Behaviour Driven Development on the Force.com platform

Coming from an Enterprise Java background to the world of Force.com development, two things I have found myself missing most of all (putting to one side the lack of a debugger!) are a good mocking framework and built-in support for dependency injection.

Anyone familiar with the practice of Behaviour Driven Development and wanting to practice this when writing Apex code has no doubt found themselves missing exactly the same things.

So I decided to see what would be possible on the Force.com platform, given the limitations of Apex.

(For those interested in the DI aspects of all of this, Jesse Altman, Force.com MVP, has done some great work in this area http://jessealtman.com/2014/03/dependency-injection-in-apex/)

Why Behaviour Driven Development?

Test Driven Development as a practice has been around for a good while now. It seems to be one of those things which divides opinion quite strongly! Personally I have found it to be a really great way to help me design code which attempts to adhere to SOLID principles. Applying TDD in this way puts the focus very clearly on the driven aspect of TDD, using tests to help drive the design of the system. And the key thing we want to design is the behaviour of the system, which leads nicely onto BDD. BDD re-emphasises the behavioural aspect of TDD, in that any tests we do write should be testing behaviour and never implementation.

Two Approaches to Unit Testing

My thinking in this area is heavily influenced by GOOS as it is affectionately known by its fans. In very simplistic terms, if we view any system as being comprised of components which send messages to each other to achieve the behaviour of the system, one of the key things we will want to design and test are the components and the messages they send to each other. This approach to TDD is known as ‘Mockist’ as opposed to what is sometimes called a ‘Classicist’ approach, which puts the emphasis on asserting the state of the system rather than behavioural interactions. (This is not without controversy itself. Anyone who has read Mocks Aren’t Stubs by Martin Fowler will know what I mean, his article is very much worth reading if you’ve not done so already. One of the authors of GOOS replied to this here State vs Interaction Based Testing.)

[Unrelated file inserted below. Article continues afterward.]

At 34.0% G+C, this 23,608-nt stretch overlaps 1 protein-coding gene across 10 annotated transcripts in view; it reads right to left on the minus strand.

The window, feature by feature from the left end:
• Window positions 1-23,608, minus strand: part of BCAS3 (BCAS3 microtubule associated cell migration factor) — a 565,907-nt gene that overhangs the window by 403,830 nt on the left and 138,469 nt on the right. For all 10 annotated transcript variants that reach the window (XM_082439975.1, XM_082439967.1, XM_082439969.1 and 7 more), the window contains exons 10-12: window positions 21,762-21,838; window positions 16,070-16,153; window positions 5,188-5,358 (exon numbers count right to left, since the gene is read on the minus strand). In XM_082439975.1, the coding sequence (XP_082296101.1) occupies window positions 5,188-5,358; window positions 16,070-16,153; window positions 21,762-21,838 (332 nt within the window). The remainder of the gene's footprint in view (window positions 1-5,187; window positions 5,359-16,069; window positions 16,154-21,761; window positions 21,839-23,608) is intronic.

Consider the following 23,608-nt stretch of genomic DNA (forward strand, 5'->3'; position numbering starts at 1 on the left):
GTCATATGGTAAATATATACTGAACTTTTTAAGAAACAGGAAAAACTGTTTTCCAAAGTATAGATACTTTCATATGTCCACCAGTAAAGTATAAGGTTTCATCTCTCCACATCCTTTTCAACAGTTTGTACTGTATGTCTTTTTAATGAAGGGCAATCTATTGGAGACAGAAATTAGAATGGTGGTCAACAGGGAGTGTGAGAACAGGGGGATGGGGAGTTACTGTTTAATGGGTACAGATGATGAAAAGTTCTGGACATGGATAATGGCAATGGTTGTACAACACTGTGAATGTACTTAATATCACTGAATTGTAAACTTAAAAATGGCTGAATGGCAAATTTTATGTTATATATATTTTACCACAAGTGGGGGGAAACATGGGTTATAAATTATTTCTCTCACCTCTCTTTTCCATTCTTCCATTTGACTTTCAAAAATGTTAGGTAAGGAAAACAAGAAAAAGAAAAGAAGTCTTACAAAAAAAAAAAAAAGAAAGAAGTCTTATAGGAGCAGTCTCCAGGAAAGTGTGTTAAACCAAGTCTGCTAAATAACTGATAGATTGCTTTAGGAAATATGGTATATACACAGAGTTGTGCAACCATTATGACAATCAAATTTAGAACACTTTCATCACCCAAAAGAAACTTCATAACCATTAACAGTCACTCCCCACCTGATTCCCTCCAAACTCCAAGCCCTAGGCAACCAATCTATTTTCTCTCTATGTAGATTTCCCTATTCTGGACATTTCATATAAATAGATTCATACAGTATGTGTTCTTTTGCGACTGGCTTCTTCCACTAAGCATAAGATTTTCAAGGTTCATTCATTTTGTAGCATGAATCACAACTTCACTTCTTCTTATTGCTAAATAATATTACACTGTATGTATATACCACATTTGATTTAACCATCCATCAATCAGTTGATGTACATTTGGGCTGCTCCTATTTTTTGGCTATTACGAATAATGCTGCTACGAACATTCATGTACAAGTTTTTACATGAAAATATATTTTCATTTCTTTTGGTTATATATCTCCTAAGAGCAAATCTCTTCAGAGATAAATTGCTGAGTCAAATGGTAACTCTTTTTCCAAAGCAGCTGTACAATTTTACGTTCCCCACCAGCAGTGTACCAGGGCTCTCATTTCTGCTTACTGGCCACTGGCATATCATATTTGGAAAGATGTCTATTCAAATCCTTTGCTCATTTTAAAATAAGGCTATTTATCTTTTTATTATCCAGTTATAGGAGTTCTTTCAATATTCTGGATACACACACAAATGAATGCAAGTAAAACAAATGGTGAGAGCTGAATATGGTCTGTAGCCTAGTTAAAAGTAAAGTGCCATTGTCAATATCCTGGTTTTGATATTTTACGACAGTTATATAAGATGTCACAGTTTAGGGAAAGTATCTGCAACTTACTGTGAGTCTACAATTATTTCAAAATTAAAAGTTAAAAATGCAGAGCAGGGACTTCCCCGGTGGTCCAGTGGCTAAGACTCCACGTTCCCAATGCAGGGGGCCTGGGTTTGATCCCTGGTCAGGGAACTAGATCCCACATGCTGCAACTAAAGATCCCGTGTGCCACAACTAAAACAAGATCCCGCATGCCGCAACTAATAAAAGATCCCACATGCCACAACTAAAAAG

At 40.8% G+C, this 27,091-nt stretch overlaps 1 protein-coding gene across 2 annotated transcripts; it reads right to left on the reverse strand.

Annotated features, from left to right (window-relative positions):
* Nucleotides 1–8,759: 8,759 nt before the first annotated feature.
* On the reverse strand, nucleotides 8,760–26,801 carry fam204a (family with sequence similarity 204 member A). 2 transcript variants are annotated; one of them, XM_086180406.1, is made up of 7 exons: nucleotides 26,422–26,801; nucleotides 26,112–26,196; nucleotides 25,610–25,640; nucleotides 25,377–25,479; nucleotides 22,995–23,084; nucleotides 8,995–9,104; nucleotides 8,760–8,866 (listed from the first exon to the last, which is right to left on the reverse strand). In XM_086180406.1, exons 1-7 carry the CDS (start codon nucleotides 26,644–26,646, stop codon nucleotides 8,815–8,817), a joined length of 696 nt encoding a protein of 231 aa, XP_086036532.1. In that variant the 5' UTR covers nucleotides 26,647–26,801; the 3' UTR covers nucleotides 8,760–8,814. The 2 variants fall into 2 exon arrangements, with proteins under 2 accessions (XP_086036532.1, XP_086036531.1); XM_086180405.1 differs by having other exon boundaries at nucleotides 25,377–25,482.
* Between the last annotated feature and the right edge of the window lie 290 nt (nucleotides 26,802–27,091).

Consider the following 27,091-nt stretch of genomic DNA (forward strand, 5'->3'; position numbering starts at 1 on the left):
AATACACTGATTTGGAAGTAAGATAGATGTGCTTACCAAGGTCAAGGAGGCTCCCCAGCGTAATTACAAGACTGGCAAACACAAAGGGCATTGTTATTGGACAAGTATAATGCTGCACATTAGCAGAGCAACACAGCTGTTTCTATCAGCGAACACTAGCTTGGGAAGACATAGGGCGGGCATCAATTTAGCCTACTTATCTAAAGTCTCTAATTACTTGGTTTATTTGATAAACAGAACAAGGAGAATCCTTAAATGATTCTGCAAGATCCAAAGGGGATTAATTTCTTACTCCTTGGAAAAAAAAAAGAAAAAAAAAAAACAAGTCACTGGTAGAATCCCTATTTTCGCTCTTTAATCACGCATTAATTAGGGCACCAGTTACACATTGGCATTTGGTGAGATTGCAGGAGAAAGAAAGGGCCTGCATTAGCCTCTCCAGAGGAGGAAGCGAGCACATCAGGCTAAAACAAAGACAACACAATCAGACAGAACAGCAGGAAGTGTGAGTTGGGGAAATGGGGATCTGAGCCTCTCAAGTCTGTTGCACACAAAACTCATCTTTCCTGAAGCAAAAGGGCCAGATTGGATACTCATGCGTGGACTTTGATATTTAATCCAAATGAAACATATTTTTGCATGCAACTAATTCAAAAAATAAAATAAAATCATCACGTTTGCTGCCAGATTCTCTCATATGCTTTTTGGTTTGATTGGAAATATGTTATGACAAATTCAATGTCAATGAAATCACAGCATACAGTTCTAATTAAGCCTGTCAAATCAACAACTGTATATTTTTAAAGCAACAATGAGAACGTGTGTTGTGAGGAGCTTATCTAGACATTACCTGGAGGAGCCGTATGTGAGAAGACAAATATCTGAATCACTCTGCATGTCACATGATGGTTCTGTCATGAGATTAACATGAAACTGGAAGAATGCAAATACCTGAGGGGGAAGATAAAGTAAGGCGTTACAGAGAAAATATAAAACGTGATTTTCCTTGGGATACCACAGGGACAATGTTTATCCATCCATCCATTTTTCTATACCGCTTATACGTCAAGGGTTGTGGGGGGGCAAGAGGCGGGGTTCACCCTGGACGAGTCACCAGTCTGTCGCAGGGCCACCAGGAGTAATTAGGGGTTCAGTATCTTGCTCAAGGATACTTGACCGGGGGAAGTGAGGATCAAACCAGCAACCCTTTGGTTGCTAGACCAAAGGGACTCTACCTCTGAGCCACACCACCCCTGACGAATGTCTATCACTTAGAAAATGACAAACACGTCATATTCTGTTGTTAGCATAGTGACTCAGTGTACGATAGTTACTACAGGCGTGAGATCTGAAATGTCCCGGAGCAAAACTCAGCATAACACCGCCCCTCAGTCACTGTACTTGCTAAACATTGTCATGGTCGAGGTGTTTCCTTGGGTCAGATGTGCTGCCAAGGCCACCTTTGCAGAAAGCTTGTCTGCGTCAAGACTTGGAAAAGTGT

I think in reality both approaches – mockist and classicist – are valid and the key thing is knowing how and when to apply which one, and that only comes with experience.

Mock objects really help an outside-in approach to BDD – most of the time I find myself using a mocking approach to discover interfaces for classes that don’t yet exist. The mock objects I use whilst applying BDD at one layer of the system help me to discover the responsibilities of the next layer in.

One of the objections to this approach you might here is something along the lines of ‘but I really want to design by contract and design all my interface definitions upfront’. Using this approach does not mean you haven’t thought through the high level architectural design of the system, but it can really help clarify your thinking at the detailed component level. (Uncle Bob posted an interesting discussion on this recently)

Guiding design is one of the (main?) reasons to use a mocking framework, so I am going to assume you’ve done your own thinking about this and would like to try that out on the Force.com platform.

Advertisements